Marvel's Iron Man VR Review

Marvel's Iron Man VR Review

Written by Matt Mirkovich on 7/20/2020 for PSVR  
More On: Marvel's Iron Man VR

I was wondering what Camouflaj had been up to after Republique had run its course. Seeing their name after the title card for Iron Man VR, I knew that I would be in for a competent story, solid gameplay, and another experiment in VR controls that would be limited by the capabilities of the Move glow-y wands and PS VR hardware. Unfortunately, that proved to be true, and it wound up being the biggest limiting factor in my enjoyment of some interesting ideas, held in check by aging tech.

First thing we need to get out of the way, though, are these controls. I get that the goal here was to make the player feel as much like Iron Man as possible, given that his suit is not a reality…yet. And from a visual standpoint Camouflaj has totally succeeded. But where it all falls apart is with the wonky control scheme, which is mostly due to the Move controllers and their limited functionality.

There are times where these controls do work, like when meandering around Tony Stark’s home, or when you’re not pressed to action and can freely fly around, or when interacting with objects in the world. When it comes to combat though, it’s felt incredibly easy to get overwhelmed and, in turn, struggle with the controls. Flying around while dodging and firing and activating sub-weapons can be a struggle. While holding the Move controllers, activating sub-weapons requires a flick of the wrist downward and held in place until the lock-on reticle gets its targets, and flicking the wrist back will activate the Repulsor beams, which are also prone to overheating, making them a less than ideal primary weapon (until you can upgrade them). This is a game that definitely requires some finesse and skill to master, so expect to replay the missions a few times to get all the research points and stars.

It’s also becoming obvious that the PS VR tech is due for an update, as while Iron Man VR has some great singular objects, like Iron Man’s suit, there are still a lot of  objects that pop-in, level-of-detail issues, and some weak textures. The HUD is a thing of beauty, though, and the character models look great, including the view from inside the suit when looking at the arms and body. But when looking at things from a distance, there are obvious levels of detail shifts, object pop-in, and some less than detailed textures when you get up close to things.

The story this time around puts Tony Stark on the precipice of change, with the desire to wind down the weapons production that Stark Industries was dangerously entangled in, and to take a step back from the day to day operations. With Pepper poised to lead the company in a new direction, Tony’s got to tie up some loose ends, one of which includes retiring Gunsmith, an AI that was responsible for some of Stark’s weapons of war. Unfortunately Gunsmith’s retirement is short lived, as a Ghost from Stark’s past has come back to haunt him. There’s some neat looking set pieces, from outside Tony’s coastal mansion, to a mission surrounding the helicarrier, the choice of locales provides a good bit of variety to the scenery, which you’ll be revisiting a few times across the game’s 12 chapters. There is one very cliche plot point that comes up that undermined what I think ultimately could have been a more interesting story, but otherwise I think their choice of villain was a good one.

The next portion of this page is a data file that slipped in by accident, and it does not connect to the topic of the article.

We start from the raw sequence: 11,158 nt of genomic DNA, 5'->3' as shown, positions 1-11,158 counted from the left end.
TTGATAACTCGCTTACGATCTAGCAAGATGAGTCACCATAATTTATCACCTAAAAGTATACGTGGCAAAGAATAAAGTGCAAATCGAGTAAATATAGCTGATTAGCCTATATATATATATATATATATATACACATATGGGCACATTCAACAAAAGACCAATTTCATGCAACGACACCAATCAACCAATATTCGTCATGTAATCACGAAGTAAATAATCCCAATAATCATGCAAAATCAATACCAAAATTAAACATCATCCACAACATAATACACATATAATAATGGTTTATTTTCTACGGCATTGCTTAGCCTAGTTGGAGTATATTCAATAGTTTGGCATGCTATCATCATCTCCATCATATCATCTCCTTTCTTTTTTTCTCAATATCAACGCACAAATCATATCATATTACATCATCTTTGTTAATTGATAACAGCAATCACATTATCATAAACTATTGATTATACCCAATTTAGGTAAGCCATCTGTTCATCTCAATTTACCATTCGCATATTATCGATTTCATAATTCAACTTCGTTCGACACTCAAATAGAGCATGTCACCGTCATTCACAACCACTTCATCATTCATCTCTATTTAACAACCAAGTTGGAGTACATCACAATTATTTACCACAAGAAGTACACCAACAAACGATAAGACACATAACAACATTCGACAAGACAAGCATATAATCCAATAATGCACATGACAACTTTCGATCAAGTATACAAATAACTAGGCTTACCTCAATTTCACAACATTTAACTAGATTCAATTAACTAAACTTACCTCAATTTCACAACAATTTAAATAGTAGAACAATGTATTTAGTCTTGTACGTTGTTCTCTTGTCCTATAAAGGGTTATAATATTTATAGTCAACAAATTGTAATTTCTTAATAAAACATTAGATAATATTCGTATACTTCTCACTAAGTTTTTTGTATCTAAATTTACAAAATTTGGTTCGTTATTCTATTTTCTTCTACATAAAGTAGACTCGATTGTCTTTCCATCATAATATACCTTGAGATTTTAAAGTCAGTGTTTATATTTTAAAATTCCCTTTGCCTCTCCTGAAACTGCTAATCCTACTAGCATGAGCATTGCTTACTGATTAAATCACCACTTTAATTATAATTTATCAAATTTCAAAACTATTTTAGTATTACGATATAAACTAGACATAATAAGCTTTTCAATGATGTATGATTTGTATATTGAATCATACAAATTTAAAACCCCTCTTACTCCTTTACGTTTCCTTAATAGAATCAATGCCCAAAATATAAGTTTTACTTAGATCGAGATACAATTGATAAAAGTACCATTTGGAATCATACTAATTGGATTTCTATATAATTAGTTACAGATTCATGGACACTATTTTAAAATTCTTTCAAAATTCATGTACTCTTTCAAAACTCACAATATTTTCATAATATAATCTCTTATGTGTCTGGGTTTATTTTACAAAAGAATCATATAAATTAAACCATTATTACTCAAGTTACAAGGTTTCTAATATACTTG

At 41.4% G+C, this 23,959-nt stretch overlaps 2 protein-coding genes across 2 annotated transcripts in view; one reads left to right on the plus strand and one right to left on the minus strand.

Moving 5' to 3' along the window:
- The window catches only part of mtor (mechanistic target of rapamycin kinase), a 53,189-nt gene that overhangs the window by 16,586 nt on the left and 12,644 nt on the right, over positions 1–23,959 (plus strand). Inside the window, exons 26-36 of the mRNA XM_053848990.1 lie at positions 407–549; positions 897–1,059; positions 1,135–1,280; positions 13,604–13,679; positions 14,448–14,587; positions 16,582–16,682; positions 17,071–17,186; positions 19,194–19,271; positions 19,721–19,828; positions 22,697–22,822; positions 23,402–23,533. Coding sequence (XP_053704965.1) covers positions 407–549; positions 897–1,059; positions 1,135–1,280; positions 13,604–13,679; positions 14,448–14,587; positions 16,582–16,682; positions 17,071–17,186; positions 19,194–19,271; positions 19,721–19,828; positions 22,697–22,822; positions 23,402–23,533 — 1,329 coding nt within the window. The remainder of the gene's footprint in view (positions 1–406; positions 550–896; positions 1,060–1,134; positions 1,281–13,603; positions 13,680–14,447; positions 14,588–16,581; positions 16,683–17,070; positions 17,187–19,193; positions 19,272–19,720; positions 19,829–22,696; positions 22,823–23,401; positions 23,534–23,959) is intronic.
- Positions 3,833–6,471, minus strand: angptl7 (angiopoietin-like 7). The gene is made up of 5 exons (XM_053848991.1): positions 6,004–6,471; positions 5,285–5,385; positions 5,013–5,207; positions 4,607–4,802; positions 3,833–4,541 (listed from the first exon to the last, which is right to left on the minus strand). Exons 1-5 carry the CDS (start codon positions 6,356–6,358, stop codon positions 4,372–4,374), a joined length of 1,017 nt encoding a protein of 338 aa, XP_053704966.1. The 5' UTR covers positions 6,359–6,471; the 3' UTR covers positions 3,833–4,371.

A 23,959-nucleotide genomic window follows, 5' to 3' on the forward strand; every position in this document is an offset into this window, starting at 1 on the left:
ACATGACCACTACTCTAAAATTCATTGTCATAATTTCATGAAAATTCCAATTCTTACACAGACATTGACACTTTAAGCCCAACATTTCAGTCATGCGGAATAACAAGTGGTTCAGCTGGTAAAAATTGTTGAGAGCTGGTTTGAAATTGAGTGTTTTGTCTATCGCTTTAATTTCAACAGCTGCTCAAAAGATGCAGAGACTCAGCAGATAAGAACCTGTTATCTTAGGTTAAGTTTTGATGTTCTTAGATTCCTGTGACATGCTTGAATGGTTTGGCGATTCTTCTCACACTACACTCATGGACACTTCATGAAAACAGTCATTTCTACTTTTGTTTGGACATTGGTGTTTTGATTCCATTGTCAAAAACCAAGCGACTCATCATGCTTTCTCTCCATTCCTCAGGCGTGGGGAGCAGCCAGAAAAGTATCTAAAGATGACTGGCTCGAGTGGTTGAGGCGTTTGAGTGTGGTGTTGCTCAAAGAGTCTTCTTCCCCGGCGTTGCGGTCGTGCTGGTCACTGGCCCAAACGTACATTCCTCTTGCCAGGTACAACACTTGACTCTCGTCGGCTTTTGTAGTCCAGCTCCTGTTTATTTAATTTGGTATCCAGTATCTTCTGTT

Each mission tends to have some time spent in the Iron Man suit, with the remainder of the time spent in Tony’s house for mission prep where you can spend research points on upgrades for the suit, or if you want to just do a quick exercise circuit, that can be done and is encouraged. The most common thing you’ll be doing in the suit, though, is some combination of free-roam flying, and combat against the countless drones of Ghost’s army. It’s in these combat scenes that I wish the game were more an on-rails shooter, just to take the worry of flying out of my head, and maybe help keep my stomach down. I felt like I eventually got the hang of things after about six chapters in, all the while being teased by "Developer Best" times; seriously, some of those felt spiteful. It definitely stung a bit to see that I wasn’t holding up by a long shot to some of those times.

If you’re still playing PS VR games on the regular, then Iron Man VR will feel like a good last hurrah for the PS4 iteration of PS VR. But if you’ve already shelved your  hardware and are waiting for a PS5 bridge, I would say you could continue to leave it there. I think there are some good technical moments in here that Camouflaj really nailed, and where the hardware limitations are also really exposing how out of date this tech is now. Despite some reservations about the free movement that this game provides, I still found Iron Man VR to actually be a pretty fun time, with an interesting story, and when the controls came together all too briefly, moments of brilliance.

Iron Man VR is a good finale for the PS4's lifecycle of PS VR titles. While there are a few technical issues with Iron Man VR – mostly related to the Move controls – it's still a pretty enjoyable affair. Just gotta take it in small doses to make sure you get your VR legs first.

Rating: 7.4 Above Average

* The product in this article was sent to us by the developer/company.

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About Author

In a past life I worked with Interplay, EA, Harmonix, Konami, and a number of other developers. Now I'm working for a record label, a small arm of casual games in a media company along with Gaming Nexus, and anywhere else that sees fit to employ me.

 

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